New normal, new balance
Andy Acton looks at the issue of changing workplace demographics and the impact that might have on dental practices.
A year ago, ‘new normal’ would almost have been an oxymoron; for many the word ‘normal’ was almost synonymous with ‘same old, same old’. Twelve months, several lockdowns later and with the prefix ‘new’ has come to represent, a world where the threat of covid has been at least mitigated by both vaccines and changes in our personal and working lives.
Of course, in many industries things have remained unchanged, at least in terms of the necessity for staff to physically be at the workplace. Naturally, close to home, dentistry is one such example; manufacturing and retail – at least, those that have been able to remain open throughout – are others. But there are many professions that will probably never return to their pre-covid modus operandi.
The first lockdown imposed, almost overnight, new working practices on many sectors. Some will have been gradually progressing towards changes in working practices and seen the pace of that change accelerated, others had historically been more conservative and for them it was a case of necessity being the mother of invention. Whatever their journey to WFH (working from home, another three -letter acronym to add to the lexicon), it’s a fair bet that most have adjusted well to the change. The proliferation of high-speed Wi-Fi, mobile devices and the plethora of video conferencing applications have meant the disruption was less than many first feared.
Clearly, working arrangements and practices across industries and organisations varied considerably even before lockdown, but if you took an organisation of 50 staff, all based in the same premises, it would be quite unlikely to ever have daily attendance of 100 per cent at all during the year unless it was mandated. It’s not surprising when you think about it; staff may not attend the regular workplace for any number of reasons: visiting clients, external training, offsite meetings, holidays and illnesses. Average attendance may actually only be around 80-85 per cent over a year, with a peak at perhaps 90 per cent. This is not because the organisation has an absence problem, just that the demands of the job and the work-life balance of its staff means nobody is in the office 24/7. Now factor in the cost of providing space for these 50 people if the busiest day only has, say, 45 desks occupied and on average it’s nearer 40. There’s a cost associated to those empty seats, and that has to be balanced to the business’ needs for having staff co-located.
The key word is ‘balance’. Running a successful business is all about getting the right balance and the remote working concept is adding another factor to that ever-changing equation. Of course, a business needs to balance the costs of its accommodation with the obvious benefits for having staff co-located. It’s tricky as there are many aspects that can’t be easily quantified; the ‘esprit de corps’ that comes from a successful team, the ability to build relationships and networks, the chance conversation over coffee that leads to a great opportunity. We also need to recognise that this balance isn’t just at an organisational level, but at an individual one too. Some staff may prefer to be in the office, benefitting from the social interaction or simply because their home environment isn’t conducive to working as effectively, but others may be more productive working remotely.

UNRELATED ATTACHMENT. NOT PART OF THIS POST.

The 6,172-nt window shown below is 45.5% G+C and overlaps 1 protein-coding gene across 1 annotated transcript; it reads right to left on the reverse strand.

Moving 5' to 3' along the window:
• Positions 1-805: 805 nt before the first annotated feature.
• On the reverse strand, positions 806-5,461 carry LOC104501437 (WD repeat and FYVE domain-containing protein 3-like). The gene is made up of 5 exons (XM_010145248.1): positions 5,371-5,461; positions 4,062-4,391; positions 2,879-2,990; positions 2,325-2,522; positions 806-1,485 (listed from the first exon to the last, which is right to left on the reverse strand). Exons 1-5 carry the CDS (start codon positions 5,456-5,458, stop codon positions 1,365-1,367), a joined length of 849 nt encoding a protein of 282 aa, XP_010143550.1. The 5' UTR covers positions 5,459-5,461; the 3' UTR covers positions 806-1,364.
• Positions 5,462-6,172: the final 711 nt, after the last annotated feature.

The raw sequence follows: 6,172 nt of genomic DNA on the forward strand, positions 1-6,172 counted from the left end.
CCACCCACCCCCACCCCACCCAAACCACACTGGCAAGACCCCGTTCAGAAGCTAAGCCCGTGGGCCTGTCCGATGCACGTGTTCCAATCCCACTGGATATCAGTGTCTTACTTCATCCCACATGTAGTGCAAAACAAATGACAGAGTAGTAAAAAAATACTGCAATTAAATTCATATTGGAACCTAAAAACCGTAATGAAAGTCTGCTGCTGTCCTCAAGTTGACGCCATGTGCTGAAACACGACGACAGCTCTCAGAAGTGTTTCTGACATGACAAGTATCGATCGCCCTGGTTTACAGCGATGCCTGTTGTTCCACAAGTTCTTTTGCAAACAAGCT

There definitely isn’t a ‘one size fits all’ approach. It really is about balance and flexibility. Cost is important, of course, but there are other non-monetary factors to keep in mind, not least of which is staff mental health and morale. At the same time, technology will continue to evolve and provide us with smarter, quicker and more agile ways of working. The balance comes from getting the working environment right for most of your people, most of the time. The flexibility comes from being able to adapt the organisation to maintain this balance, keeping pace both with technological and industry driven change.
Without a crystal ball it is hard to foresee exactly how this will impact dentistry. It goes without saying that patients will still need to attend surgeries for treatment. However, if more are working from home then their availability for appointments at times when they would normally have been at work (i.e., physically at their employer’s premises) will increase; this may create scheduling changes and challenges for appointment booking and change what are the ‘peak’ hours for a surgery, perhaps even causing practices to rethink their opening hours. It may be that some administrative or support staff for the practice can themselves work from home, for at least part of the time. This too creates challenges, not least around the provision of equipment, the means of connectivity and the security of information (for example, ensuring sensitive information isn’t visible by other members of the household). None of these are insurmountable problems, it’s just a question of establishing what the right balance for new normal is.